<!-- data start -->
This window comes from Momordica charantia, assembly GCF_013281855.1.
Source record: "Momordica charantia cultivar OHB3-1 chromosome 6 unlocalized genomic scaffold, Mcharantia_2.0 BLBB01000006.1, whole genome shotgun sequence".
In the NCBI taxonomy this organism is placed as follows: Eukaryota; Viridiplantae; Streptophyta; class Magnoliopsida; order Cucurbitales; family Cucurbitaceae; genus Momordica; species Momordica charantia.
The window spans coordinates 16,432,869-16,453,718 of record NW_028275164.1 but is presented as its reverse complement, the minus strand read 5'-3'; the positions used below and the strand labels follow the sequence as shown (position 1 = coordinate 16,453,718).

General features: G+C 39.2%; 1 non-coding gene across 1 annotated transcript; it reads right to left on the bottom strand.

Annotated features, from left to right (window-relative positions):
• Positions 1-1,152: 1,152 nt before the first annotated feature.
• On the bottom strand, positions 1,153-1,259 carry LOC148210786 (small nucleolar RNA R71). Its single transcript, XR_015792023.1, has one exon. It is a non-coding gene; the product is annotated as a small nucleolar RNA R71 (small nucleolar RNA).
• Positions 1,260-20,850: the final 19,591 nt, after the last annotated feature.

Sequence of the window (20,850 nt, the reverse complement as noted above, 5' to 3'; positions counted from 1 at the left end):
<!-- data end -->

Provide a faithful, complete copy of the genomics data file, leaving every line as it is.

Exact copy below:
This window comes from Momordica charantia, assembly GCF_013281855.1.
Source record: "Momordica charantia cultivar OHB3-1 chromosome 6 unlocalized genomic scaffold, Mcharantia_2.0 BLBB01000006.1, whole genome shotgun sequence".
In the NCBI taxonomy this organism is placed as follows: Eukaryota; Viridiplantae; Streptophyta; class Magnoliopsida; order Cucurbitales; family Cucurbitaceae; genus Momordica; species Momordica charantia.
The window spans coordinates 16,432,869-16,453,718 of record NW_028275164.1 but is presented as its reverse complement, the minus strand read 5'-3'; the positions used below and the strand labels follow the sequence as shown (position 1 = coordinate 16,453,718).

General features: G+C 39.2%; 1 non-coding gene across 1 annotated transcript; it reads right to left on the bottom strand.

Annotated features, from left to right (window-relative positions):
• Positions 1-1,152: 1,152 nt before the first annotated feature.
• On the bottom strand, positions 1,153-1,259 carry LOC148210786 (small nucleolar RNA R71). Its single transcript, XR_015792023.1, has one exon. It is a non-coding gene; the product is annotated as a small nucleolar RNA R71 (small nucleolar RNA).
• Positions 1,260-20,850: the final 19,591 nt, after the last annotated feature.

Sequence of the window (20,850 nt, the reverse complement as noted above, 5' to 3'; positions counted from 1 at the left end):